China's Response to Avian Flu: Steps Taken, Challenges Remaining

2200 Rayburn House Office Building Washington, DC 20515 | Friday, February 24, 2006 - 2:00pm to 3:30pm
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The Congressional-Executive Commission on China held another in its series of staff-led Issues Roundtables, entitled "China's Response to Avian Flu: Steps Taken, Challenges Remaining" on Friday, February 24, 2006, from 2 - 3:30 PM in Room 2200 of the Rayburn House Office Building.

Chinese authorities recorded over 30 outbreaks of avian influenza in poultry stocks in 2005, and have also confirmed 11 human cases of bird flu since November 2005. In response, the central government has appropriated over US $200 million for the creation of a nationwide avian flu command center, initiated avian flu emergency management plans, and reported outbreaks to international health organizations in a generally timely manner. Local officials have also culled and vaccinated millions of poultry in affected areas. Still, health experts consider China to be one of the prime incubators for a potential human influenza pandemic. Concerns also exist about the degree of transparency in Chinese government reporting on some of the outbreaks.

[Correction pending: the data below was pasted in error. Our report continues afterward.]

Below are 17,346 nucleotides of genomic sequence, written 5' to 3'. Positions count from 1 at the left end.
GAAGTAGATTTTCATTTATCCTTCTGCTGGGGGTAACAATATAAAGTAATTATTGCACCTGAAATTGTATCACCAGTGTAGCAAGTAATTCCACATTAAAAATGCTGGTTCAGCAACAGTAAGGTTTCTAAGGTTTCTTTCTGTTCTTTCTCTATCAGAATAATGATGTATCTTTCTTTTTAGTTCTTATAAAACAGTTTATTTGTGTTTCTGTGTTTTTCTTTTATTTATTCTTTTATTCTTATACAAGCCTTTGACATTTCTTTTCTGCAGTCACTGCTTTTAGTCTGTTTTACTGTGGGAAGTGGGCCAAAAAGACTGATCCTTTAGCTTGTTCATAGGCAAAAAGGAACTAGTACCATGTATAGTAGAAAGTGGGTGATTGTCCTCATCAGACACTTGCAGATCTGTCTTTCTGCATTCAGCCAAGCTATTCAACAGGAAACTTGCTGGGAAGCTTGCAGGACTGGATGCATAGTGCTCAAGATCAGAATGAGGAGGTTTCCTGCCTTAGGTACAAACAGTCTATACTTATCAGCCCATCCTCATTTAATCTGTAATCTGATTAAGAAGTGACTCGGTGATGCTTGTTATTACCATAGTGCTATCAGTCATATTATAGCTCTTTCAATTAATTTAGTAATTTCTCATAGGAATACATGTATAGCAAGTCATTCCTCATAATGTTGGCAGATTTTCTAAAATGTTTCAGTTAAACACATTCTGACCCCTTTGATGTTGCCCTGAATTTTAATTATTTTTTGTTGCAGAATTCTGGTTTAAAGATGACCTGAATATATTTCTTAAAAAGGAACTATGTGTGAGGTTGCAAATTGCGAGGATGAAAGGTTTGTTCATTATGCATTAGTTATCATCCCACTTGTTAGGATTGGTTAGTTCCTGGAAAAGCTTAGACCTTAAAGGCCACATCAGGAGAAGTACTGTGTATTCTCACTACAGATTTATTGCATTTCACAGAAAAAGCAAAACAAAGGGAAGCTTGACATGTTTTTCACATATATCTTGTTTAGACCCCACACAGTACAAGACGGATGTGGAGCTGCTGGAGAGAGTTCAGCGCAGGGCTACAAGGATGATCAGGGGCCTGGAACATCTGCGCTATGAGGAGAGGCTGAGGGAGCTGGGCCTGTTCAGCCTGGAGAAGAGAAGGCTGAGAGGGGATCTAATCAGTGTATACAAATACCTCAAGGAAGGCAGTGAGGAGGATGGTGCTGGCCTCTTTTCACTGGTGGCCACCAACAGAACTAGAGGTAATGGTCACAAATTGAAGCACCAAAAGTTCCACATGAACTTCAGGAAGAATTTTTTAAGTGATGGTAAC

The panelists addressed each of these issues and discussed efforts by American health and agriculture officials to assist their Chinese counterparts.


Dr. John R. Clifford, Deputy Administrator, Veterinary Services, Animal and Plant Health Inspection Service, Department of Agriculture

Ms. Erika Elvander, Office of Asia and the Pacific, Office of Global Health Affairs, Department of Health and Human Services

Dr. Bates Gill, Freeman Chair in China Studies, Center for Strategic and International Studies